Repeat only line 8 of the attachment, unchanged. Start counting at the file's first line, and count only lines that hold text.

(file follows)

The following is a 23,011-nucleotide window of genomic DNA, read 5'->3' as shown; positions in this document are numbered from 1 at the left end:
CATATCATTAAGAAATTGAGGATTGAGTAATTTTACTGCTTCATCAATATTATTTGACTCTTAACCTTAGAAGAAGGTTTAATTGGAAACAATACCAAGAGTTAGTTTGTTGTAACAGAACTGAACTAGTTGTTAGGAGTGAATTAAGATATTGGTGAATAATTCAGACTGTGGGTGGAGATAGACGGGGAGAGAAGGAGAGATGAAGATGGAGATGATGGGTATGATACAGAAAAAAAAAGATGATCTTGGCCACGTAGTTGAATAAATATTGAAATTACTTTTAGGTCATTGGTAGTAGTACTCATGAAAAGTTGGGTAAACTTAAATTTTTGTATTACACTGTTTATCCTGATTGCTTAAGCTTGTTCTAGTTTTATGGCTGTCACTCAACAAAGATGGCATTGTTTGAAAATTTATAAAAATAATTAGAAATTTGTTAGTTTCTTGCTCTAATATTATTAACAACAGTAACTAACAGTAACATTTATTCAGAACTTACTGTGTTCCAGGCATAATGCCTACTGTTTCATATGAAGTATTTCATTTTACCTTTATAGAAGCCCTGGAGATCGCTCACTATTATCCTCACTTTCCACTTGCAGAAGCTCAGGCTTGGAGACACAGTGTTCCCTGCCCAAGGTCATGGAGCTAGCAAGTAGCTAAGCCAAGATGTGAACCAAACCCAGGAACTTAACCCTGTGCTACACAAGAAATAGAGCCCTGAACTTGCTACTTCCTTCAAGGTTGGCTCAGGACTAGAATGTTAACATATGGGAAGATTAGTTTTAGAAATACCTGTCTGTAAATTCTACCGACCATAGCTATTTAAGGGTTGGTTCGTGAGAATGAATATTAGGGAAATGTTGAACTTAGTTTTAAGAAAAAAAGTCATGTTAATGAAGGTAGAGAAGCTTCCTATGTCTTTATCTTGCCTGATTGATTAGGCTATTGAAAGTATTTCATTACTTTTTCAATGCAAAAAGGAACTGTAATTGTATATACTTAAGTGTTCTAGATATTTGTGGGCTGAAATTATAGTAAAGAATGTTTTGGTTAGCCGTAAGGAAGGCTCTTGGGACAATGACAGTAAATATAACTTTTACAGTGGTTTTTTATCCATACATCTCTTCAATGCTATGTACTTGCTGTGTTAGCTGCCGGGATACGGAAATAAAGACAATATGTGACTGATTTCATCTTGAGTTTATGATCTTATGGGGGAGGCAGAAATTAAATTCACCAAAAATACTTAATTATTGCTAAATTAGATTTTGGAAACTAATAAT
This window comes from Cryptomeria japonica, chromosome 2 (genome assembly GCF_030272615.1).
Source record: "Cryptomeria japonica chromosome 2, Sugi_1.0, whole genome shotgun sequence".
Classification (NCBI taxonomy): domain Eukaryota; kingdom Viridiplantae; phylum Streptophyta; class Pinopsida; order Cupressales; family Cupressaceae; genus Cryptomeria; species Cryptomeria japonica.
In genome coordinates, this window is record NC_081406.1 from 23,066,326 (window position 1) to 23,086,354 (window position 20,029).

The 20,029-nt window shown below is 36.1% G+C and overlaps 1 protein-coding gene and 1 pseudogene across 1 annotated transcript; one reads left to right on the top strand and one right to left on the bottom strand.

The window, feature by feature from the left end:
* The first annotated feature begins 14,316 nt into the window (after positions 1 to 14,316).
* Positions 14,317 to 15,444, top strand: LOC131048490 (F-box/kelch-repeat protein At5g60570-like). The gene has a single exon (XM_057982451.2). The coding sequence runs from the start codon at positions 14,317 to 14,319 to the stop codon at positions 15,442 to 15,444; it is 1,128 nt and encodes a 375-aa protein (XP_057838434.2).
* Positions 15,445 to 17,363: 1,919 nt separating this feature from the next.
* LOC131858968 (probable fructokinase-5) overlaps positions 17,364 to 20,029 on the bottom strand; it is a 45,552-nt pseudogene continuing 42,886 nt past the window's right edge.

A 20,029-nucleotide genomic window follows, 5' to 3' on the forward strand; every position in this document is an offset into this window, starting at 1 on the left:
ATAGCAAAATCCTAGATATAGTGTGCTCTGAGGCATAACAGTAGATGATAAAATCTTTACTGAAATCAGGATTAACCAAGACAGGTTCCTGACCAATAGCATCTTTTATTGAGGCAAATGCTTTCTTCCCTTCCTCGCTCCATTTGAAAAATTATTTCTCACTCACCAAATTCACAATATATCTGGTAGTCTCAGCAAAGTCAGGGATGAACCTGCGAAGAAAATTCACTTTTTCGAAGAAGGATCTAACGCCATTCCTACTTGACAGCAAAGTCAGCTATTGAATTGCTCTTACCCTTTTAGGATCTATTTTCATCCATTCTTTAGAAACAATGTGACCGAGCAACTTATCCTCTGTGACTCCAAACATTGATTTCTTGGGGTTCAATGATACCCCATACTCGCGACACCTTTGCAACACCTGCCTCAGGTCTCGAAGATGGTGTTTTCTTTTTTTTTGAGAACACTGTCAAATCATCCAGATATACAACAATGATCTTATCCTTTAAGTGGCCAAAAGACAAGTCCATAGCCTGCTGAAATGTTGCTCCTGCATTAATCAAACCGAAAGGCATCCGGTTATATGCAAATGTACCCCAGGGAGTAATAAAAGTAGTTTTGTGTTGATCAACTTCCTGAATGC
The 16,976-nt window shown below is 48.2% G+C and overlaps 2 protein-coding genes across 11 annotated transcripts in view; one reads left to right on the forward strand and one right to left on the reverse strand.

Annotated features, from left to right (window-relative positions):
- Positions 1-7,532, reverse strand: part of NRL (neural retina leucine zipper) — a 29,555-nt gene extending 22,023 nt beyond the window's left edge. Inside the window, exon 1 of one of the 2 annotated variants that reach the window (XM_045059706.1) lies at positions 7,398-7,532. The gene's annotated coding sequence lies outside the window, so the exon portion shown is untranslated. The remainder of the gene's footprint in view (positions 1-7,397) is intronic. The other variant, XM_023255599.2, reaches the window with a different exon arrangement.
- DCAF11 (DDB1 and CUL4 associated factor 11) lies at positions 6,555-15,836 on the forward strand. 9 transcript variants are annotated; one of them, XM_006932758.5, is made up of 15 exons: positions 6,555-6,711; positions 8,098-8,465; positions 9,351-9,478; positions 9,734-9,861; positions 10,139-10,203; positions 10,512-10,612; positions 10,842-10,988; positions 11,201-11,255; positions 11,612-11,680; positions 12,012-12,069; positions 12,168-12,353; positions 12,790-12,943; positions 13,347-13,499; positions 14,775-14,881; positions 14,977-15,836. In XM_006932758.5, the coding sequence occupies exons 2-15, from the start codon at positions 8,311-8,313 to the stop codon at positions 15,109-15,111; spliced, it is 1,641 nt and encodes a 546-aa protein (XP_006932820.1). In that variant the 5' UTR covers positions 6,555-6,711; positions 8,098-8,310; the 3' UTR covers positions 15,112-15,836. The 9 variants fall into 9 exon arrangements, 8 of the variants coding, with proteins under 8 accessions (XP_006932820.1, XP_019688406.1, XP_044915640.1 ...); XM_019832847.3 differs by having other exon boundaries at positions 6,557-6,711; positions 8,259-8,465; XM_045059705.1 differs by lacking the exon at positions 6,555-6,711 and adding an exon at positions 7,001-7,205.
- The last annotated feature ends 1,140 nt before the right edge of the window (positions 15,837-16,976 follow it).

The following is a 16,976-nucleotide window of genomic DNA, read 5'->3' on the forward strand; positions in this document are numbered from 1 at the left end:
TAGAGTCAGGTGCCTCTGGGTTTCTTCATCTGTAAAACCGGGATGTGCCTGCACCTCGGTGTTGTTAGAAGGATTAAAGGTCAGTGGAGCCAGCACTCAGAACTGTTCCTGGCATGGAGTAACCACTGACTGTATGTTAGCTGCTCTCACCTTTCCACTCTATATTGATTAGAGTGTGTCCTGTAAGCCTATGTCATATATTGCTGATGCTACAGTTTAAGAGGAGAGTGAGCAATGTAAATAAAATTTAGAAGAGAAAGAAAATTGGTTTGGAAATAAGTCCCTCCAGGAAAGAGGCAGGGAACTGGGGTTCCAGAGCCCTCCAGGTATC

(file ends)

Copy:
The window, feature by feature from the left end: